You Still Have Rights! Let's talk about the new laws - Tenant Resource Center

You Still Have Rights! Let's talk about the new laws

One of the comments that we hear most frequently here at the TRC is, “well, I guess the [other party] has all the rights.” Landlords say it about tenants, and tenants say it about landlords, but like most things, the truth is way more complex.

The goal of tenant landlord laws is to have some equitable balance of power between tenants and landlords.  Depending on who is in charge politically (folks more inclined to see a tenant’s perspective, or those more inclined to identify with the landlord), the balance shifts.  But it’s never entirely one-sided, and those who want to be given rights have to stand up for them.

So, landlords and tenants, this is your call to action.  The laws have changed, yes, but you still have rights, the other party still has rights, and it’s all of our responsibility to have some sense of what they are and take action based on that knowledge.  That’s why we are here at the TRC – to help you understand what is on the books, and to walk you through possible solutions. 

The most complicated part of these laws is looking at which ones apply for each given situation.

Example #1:

The story: Bill is a landlord in Green Bay. His tenant, Janine, signed her lease on 4/15/12, moved in on 5/1/12, and moved out on 3/31/14.  Bill didn’t give Janine a check-in form, because he’d been doing this for 20 years and never had. While in the apartment, Janine damaged the apartment – she scratched the hardwood floors beyond normal use. Bill tried to hold her responsible for this when she moved out on 3/31/14, assuming that the new law (2013 Wis. Act 76) reinstated the old rules about check-in sheets. While 2013 Wis. Act. 76 did reinstate many of those laws, the law that was effective for their lease was the law that was most current when they signed the lease (2011 Wis. Act 143 because they signed their lease between 3/31/12 and 3/1/14). Thus, Janine got away with the floor-scratching and Bill had to eat the costs because he hadn’t kept track of the laws. [Caveat: not a real story, and each judge will look at the laws and the facts through their own perspective]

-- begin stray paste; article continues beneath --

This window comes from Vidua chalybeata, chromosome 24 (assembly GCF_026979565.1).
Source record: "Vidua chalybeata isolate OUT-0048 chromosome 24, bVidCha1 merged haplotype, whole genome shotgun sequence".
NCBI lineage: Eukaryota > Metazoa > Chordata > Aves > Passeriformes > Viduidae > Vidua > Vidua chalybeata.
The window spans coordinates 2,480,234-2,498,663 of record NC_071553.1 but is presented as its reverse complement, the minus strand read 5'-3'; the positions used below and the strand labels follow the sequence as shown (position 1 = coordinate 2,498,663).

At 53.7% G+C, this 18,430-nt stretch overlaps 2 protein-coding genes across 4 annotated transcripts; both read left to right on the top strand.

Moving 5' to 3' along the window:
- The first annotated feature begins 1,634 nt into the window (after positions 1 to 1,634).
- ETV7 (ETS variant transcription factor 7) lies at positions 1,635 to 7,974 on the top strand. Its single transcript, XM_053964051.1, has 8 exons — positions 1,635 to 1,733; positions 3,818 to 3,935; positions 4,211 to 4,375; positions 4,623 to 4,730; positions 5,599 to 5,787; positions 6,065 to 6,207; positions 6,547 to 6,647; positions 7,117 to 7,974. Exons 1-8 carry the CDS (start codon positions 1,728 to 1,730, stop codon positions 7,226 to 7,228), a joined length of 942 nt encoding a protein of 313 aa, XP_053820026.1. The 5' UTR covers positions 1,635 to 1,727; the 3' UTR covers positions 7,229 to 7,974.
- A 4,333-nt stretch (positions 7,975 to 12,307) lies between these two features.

Legal Background: Laws on check-in forms originally state that the landlord could simply inform the tenant of the tenant’s right to give the landlord a list of apartment defects within 7 days, or could opt to give a form for the tenant to fill out. On 3/31/12, the law 2011 Wis. Act 143 required that landlords (not tenants) fill out the check in form. On 3/1/14, the law 2013 Wis. Act 76 changed it back.

Example #2:

The story: John was a tenant in La Crosse, and his landlord at the time was Ms. Bernadette Smith. John signed the lease for his unit on 5/15/13 for a lease term of 6/1/13-5/31/14. John’s job transferred him to a different state, and he was forced to move out before his lease term ended. John gave written notice and moved out on 12/31/13.  Due to a miscommunication, Ms. Smith thought John had completely moved out on the afternoon of 12/31, even though he had one load of stuff still to move. Ms. Smith removed the property herself, put it out on the snowy curb, and proceeded to clean the unit and ready it for her daughter, who was finally moving home.  Unfortunately, Ms. Smith didn’t have any clause in her lease allowing her to remove property left behind when a lease is broken, and so she actually needed to follow the 2009 version of the statutes, which require her to give written notice to John before she disposes of his property. John was able to sue Ms. Smith for twice the value of the property that was unrecovered, since he had clear documentation of what was in each box. From then on, Ms. Smith was more aware of what she wrote in her lease. [Caveat: not a real story, and each judge will look at the laws and the facts through their own perspective]